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Who Owns the IP Created by Employees?

The Teacher Exception

Are Students Better or Worse Off?


A recent article in the NYT, “Selling Lessons Online Raises Cash and Questions” by Winnie Hu, describes the controversy surrounding the selling of lesson plans by teachers , who then either spend the proceeds on their students or on themselves:

[T]housands of teachers are cashing in on a commodity they used to give away, selling lesson plans online … The humble lesson plan has gained value as focus on testing and individualized instruction has increased. At the same time, the Internet has diminished the isolation of classroom teachers. Just about every imaginable lesson for preschool through college is now up for sale — on individual teachers’ blogs as well as commercial sites where buyers can review and grade the material.

…While some of this extra money is going to buy books and classroom supplies in a time of tight budgets, the new teacher-entrepreneurs are also spending it on dinners out, mortgage payments, credit card bills, vacation travel and even home renovation, leading some school officials to raise questions over who owns material developed for public school classrooms. “To the extent that school district resources are used, then I think it’s fair to ask whether the district should share in the proceeds”…

Who Owns the IP Created by Employees?

When I started writing this blog entry, I figured I’d whiz through the discussion on whether or not teachers are entitled by law to keep the proceeds earned from selling their lesson plans. However, much to my own surprise (and edification), it turns out that it’s not so easy.

The law is pretty clear that intellectual property created by employees “in the course of their employment” is owned by the employers, and not the employees. This would suggest that in the situation described in the article, it is the schools, and not the teachers, who own the teachers’ lesson plans. From “Intellectual Property Works created in the course of employment - a brief guide” (April 2007):


The general position is that intellectual property rights created by employees in the course of employment will be owned by the employer unless there is an agreement in place to the contrary.

There are express statutory provisions:

* Section 11 (2) of the Copyright, Designs, and Patents Act (CDPA) 1988 and
* Section 39 of the Patents Act 1977

dealing with ownership of employee works. Under these provisions, employers essentially gain ownership of intellectual property rights in respect of any works created by an employee which he/she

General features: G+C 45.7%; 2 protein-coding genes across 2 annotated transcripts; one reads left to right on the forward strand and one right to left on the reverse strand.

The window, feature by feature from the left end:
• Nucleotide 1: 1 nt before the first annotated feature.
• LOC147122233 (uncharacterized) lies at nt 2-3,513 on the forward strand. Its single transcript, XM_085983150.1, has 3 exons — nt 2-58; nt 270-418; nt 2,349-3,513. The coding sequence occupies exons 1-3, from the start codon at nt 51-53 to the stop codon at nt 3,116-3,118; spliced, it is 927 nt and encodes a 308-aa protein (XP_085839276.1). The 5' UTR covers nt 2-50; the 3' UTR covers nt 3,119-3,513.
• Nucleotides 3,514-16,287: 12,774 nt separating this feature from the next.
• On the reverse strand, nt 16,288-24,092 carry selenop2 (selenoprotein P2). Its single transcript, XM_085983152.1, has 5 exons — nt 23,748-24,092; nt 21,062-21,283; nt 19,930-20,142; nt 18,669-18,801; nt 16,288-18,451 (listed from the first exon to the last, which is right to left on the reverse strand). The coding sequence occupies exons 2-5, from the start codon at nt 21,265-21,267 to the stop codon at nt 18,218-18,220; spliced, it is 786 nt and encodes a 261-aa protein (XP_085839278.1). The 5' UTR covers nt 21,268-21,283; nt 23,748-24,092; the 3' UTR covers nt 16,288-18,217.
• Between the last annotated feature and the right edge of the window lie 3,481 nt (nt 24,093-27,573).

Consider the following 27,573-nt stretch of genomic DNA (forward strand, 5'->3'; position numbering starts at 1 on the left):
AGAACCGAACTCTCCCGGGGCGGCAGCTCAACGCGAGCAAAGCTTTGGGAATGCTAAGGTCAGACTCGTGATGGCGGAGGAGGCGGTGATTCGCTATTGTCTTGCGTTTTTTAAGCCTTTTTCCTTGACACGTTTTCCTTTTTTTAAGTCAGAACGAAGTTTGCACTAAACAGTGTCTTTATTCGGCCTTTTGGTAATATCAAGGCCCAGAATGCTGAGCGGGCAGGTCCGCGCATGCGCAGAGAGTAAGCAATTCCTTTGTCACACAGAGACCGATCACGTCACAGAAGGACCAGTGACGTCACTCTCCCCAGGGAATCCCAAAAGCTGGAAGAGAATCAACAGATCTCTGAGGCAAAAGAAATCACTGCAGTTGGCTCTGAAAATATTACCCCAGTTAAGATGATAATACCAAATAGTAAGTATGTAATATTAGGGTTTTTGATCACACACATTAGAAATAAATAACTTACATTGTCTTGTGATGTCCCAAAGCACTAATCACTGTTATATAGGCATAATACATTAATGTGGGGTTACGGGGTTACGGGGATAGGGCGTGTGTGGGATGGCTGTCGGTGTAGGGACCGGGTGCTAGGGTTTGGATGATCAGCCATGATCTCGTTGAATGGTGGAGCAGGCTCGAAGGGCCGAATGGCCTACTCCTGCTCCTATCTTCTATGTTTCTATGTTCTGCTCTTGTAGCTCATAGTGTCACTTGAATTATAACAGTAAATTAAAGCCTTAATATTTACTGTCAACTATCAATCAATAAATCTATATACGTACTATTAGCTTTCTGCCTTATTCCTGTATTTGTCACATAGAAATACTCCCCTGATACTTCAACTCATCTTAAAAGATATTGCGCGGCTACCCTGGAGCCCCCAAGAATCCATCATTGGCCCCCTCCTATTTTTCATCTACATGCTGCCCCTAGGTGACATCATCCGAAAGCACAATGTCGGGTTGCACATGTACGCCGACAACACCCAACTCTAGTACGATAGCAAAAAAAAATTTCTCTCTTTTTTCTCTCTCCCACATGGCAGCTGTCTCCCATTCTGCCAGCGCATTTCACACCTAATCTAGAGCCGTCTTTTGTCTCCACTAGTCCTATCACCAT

* was required to produce under the terms of their employment contract or
* could reasonably be expected to produce under the terms of that contract.

…Even if the work is created by the employee in their own time and using their own resources, the employee will not necessarily be able to claim any rights in that work, if the employer shows that the nature of the work created was that which could be reasonably contemplated as part of the employee’s duties.

Financial benefits

Where an employee creates a copyright work in the course of their employment, they have no statutory right to share in the financial success of their work unless they have entered into a separate agreement with their employer to that effect.


The Teacher Exception

HOWEVER, prior to the 1976 Amendments to US copyright law, there was an understood “teacher exception”, which said that teachers owned the copyrights to the educational material they created. According to Georgia L. Holmes, Professor of Business Law and Business Administration, Minnesota State University:

Prior to the 1976 Amendments to U.S. copyright law, teachers owned their teaching materials and scholarly works pursuant to an exception to the “work for hire” doctrine under the older 1909 Copyright Act… Anyone involved in higher education knows that the nature of the work performed by a professor at all but proprietary institutions is more akin to that of an independent contractor than it is to that of a servant under the master- servant analysis of agency law. Copyright law has historically recognized that fact. The teacher exception to the “work for hire” doctrine was created by case law under the 1909 act.

Professor Holmes went on to say that when US copyright law was amended in 1976, the new wording was not clear on the issue: